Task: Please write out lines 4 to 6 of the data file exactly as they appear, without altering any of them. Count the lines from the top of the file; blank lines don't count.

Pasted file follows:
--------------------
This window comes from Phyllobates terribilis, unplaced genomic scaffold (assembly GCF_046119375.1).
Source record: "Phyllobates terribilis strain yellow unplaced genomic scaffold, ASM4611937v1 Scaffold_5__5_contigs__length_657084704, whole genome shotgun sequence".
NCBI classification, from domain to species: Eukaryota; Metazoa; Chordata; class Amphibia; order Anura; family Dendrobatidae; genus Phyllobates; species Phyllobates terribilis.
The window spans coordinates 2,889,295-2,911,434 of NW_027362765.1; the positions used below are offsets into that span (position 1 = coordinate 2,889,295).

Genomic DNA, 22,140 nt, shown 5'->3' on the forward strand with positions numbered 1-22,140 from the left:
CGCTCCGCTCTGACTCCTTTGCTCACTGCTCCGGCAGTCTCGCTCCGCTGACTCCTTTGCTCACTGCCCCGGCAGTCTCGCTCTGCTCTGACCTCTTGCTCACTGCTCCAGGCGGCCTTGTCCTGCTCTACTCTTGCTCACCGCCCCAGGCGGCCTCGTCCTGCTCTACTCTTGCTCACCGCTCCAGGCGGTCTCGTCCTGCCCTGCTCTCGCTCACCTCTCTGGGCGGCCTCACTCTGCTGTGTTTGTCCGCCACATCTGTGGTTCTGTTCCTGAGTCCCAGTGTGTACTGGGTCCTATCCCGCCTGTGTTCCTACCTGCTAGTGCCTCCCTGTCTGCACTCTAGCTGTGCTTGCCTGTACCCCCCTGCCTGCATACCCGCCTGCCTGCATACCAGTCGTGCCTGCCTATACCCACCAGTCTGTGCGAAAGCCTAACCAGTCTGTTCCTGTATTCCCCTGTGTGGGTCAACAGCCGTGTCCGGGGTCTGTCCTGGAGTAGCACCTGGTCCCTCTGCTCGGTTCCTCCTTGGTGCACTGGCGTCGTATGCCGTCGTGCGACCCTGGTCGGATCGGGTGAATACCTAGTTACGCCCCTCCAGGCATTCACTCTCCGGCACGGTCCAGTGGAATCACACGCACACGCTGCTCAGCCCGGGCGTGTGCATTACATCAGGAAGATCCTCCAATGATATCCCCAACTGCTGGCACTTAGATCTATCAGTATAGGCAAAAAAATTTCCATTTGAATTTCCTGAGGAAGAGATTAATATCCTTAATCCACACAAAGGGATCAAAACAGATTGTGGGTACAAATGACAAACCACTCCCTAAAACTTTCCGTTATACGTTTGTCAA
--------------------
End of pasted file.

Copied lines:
The window spans coordinates 2,889,295-2,911,434 of NW_027362765.1; the positions used below are offsets into that span (position 1 = coordinate 2,889,295).

Genomic DNA, 22,140 nt, shown 5'->3' on the forward strand with positions numbered 1-22,140 from the left:
CGCTCCGCTCTGACTCCTTTGCTCACTGCTCCGGCAGTCTCGCTCCGCTGACTCCTTTGCTCACTGCCCCGGCAGTCTCGCTCTGCTCTGACCTCTTGCTCACTGCTCCAGGCGGCCTTGTCCTGCTCTACTCTTGCTCACCGCCCCAGGCGGCCTCGTCCTGCTCTACTCTTGCTCACCGCTCCAGGCGGTCTCGTCCTGCCCTGCTCTCGCTCACCTCTCTGGGCGGCCTCACTCTGCTGTGTTTGTCCGCCACATCTGTGGTTCTGTTCCTGAGTCCCAGTGTGTACTGGGTCCTATCCCGCCTGTGTTCCTACCTGCTAGTGCCTCCCTGTCTGCACTCTAGCTGTGCTTGCCTGTACCCCCCTGCCTGCATACCCGCCTGCCTGCATACCAGTCGTGCCTGCCTATACCCACCAGTCTGTGCGAAAGCCTAACCAGTCTGTTCCTGTATTCCCCTGTGTGGGTCAACAGCCGTGTCCGGGGTCTGTCCTGGAGTAGCACCTGGTCCCTCTGCTCGGTTCCTCCTTGGTGCACTGGCGTCGTATGCCGTCGTGCGACCCTGGTCGGATCGGGTGAATACCTAGTTACGCCCCTCCAGGCATTCACTCTCCGGCACGGTCCAGTGGAATCACACGCACACGCTGCTCAGCCCGGGCGTGTGCATTACATCAGGAAGATCCTCCAATGATATCCCCAACTGCTGGCACTTAGATCTATCAGTATAGGCAAAAAAATTTCCATTTGAATTTCCTGAGGAAGAGATTAATATCCTTAATCCACACAAAGGGATCAAAACAGATTGTGGGTACAAATGACAAACCACTCCCTAAAACTTTCCGTTATACGTTTGTCAA